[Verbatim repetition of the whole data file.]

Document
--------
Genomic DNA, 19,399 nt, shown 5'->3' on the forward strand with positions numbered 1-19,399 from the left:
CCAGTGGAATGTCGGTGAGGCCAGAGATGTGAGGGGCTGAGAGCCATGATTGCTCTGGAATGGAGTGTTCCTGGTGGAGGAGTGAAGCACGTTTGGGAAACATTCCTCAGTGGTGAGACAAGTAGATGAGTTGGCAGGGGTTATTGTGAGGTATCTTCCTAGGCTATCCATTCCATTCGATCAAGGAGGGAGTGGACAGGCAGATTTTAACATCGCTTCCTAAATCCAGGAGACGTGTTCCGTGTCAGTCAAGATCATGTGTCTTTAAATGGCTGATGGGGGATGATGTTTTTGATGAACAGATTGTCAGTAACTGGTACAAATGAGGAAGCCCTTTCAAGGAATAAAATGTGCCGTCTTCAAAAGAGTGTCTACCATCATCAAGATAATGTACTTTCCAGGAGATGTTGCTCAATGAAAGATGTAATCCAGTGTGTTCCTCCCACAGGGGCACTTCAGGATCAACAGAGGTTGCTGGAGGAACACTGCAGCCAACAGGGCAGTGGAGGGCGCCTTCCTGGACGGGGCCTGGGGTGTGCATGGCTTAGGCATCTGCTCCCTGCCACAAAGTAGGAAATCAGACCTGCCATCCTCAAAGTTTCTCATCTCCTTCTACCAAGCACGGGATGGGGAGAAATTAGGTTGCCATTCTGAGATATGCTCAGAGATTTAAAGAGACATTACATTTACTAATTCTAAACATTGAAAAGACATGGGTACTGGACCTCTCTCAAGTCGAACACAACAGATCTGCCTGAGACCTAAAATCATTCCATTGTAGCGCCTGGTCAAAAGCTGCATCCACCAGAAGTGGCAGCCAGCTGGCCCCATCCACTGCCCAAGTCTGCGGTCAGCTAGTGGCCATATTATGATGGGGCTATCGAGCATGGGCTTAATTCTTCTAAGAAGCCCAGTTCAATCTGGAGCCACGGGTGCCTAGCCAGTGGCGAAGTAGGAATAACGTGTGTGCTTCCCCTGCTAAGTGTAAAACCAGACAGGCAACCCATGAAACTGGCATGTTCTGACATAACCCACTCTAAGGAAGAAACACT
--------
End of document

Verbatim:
Genomic DNA, 19,399 nt, shown 5'->3' on the forward strand with positions numbered 1-19,399 from the left:
CCAGTGGAATGTCGGTGAGGCCAGAGATGTGAGGGGCTGAGAGCCATGATTGCTCTGGAATGGAGTGTTCCTGGTGGAGGAGTGAAGCACGTTTGGGAAACATTCCTCAGTGGTGAGACAAGTAGATGAGTTGGCAGGGGTTATTGTGAGGTATCTTCCTAGGCTATCCATTCCATTCGATCAAGGAGGGAGTGGACAGGCAGATTTTAACATCGCTTCCTAAATCCAGGAGACGTGTTCCGTGTCAGTCAAGATCATGTGTCTTTAAATGGCTGATGGGGGATGATGTTTTTGATGAACAGATTGTCAGTAACTGGTACAAATGAGGAAGCCCTTTCAAGGAATAAAATGTGCCGTCTTCAAAAGAGTGTCTACCATCATCAAGATAATGTACTTTCCAGGAGATGTTGCTCAATGAAAGATGTAATCCAGTGTGTTCCTCCCACAGGGGCACTTCAGGATCAACAGAGGTTGCTGGAGGAACACTGCAGCCAACAGGGCAGTGGAGGGCGCCTTCCTGGACGGGGCCTGGGGTGTGCATGGCTTAGGCATCTGCTCCCTGCCACAAAGTAGGAAATCAGACCTGCCATCCTCAAAGTTTCTCATCTCCTTCTACCAAGCACGGGATGGGGAGAAATTAGGTTGCCATTCTGAGATATGCTCAGAGATTTAAAGAGACATTACATTTACTAATTCTAAACATTGAAAAGACATGGGTACTGGACCTCTCTCAAGTCGAACACAACAGATCTGCCTGAGACCTAAAATCATTCCATTGTAGCGCCTGGTCAAAAGCTGCATCCACCAGAAGTGGCAGCCAGCTGGCCCCATCCACTGCCCAAGTCTGCGGTCAGCTAGTGGCCATATTATGATGGGGCTATCGAGCATGGGCTTAATTCTTCTAAGAAGCCCAGTTCAATCTGGAGCCACGGGTGCCTAGCCAGTGGCGAAGTAGGAATAACGTGTGTGCTTCCCCTGCTAAGTGTAAAACCAGACAGGCAACCCATGAAACTGGCATGTTCTGACATAACCCACTCTAAGGAAGAAACACT